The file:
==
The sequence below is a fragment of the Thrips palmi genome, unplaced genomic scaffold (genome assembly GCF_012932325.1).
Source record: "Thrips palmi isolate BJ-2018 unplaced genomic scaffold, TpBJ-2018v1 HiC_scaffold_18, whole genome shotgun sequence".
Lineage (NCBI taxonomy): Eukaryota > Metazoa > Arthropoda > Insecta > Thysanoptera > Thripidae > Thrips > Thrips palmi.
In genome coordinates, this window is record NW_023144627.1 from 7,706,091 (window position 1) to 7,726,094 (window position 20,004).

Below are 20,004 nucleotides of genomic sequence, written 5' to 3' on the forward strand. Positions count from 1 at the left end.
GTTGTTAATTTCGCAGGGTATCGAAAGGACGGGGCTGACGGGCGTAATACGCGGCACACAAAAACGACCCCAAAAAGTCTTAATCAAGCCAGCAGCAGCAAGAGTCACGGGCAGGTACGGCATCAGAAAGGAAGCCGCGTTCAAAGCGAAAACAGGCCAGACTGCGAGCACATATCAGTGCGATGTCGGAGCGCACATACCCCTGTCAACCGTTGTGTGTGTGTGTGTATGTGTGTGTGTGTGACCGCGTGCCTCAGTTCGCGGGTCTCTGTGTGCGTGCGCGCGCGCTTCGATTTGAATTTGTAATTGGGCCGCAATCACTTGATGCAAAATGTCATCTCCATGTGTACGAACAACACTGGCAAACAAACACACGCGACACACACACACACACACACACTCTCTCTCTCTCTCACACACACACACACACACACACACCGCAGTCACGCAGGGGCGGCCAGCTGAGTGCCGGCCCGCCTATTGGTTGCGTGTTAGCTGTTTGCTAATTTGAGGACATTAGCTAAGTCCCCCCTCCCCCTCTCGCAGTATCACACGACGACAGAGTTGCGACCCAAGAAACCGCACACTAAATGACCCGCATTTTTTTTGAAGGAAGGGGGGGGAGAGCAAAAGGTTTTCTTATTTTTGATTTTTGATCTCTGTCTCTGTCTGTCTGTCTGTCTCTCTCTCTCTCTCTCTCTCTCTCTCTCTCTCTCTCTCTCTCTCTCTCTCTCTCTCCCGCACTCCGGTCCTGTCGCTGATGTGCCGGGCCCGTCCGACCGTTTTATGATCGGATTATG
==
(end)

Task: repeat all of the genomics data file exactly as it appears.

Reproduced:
The sequence below is a fragment of the Thrips palmi genome, unplaced genomic scaffold (genome assembly GCF_012932325.1).
Source record: "Thrips palmi isolate BJ-2018 unplaced genomic scaffold, TpBJ-2018v1 HiC_scaffold_18, whole genome shotgun sequence".
Lineage (NCBI taxonomy): Eukaryota > Metazoa > Arthropoda > Insecta > Thysanoptera > Thripidae > Thrips > Thrips palmi.
In genome coordinates, this window is record NW_023144627.1 from 7,706,091 (window position 1) to 7,726,094 (window position 20,004).

Below are 20,004 nucleotides of genomic sequence, written 5' to 3' on the forward strand. Positions count from 1 at the left end.
GTTGTTAATTTCGCAGGGTATCGAAAGGACGGGGCTGACGGGCGTAATACGCGGCACACAAAAACGACCCCAAAAAGTCTTAATCAAGCCAGCAGCAGCAAGAGTCACGGGCAGGTACGGCATCAGAAAGGAAGCCGCGTTCAAAGCGAAAACAGGCCAGACTGCGAGCACATATCAGTGCGATGTCGGAGCGCACATACCCCTGTCAACCGTTGTGTGTGTGTGTGTATGTGTGTGTGTGTGACCGCGTGCCTCAGTTCGCGGGTCTCTGTGTGCGTGCGCGCGCGCTTCGATTTGAATTTGTAATTGGGCCGCAATCACTTGATGCAAAATGTCATCTCCATGTGTACGAACAACACTGGCAAACAAACACACGCGACACACACACACACACACACACTCTCTCTCTCTCTCACACACACACACACACACACACACCGCAGTCACGCAGGGGCGGCCAGCTGAGTGCCGGCCCGCCTATTGGTTGCGTGTTAGCTGTTTGCTAATTTGAGGACATTAGCTAAGTCCCCCCTCCCCCTCTCGCAGTATCACACGACGACAGAGTTGCGACCCAAGAAACCGCACACTAAATGACCCGCATTTTTTTTGAAGGAAGGGGGGGGAGAGCAAAAGGTTTTCTTATTTTTGATTTTTGATCTCTGTCTCTGTCTGTCTGTCTGTCTCTCTCTCTCTCTCTCTCTCTCTCTCTCTCTCTCTCTCTCTCTCTCTCTCTCTCTCCCGCACTCCGGTCCTGTCGCTGATGTGCCGGGCCCGTCCGACCGTTTTATGATCGGATTATG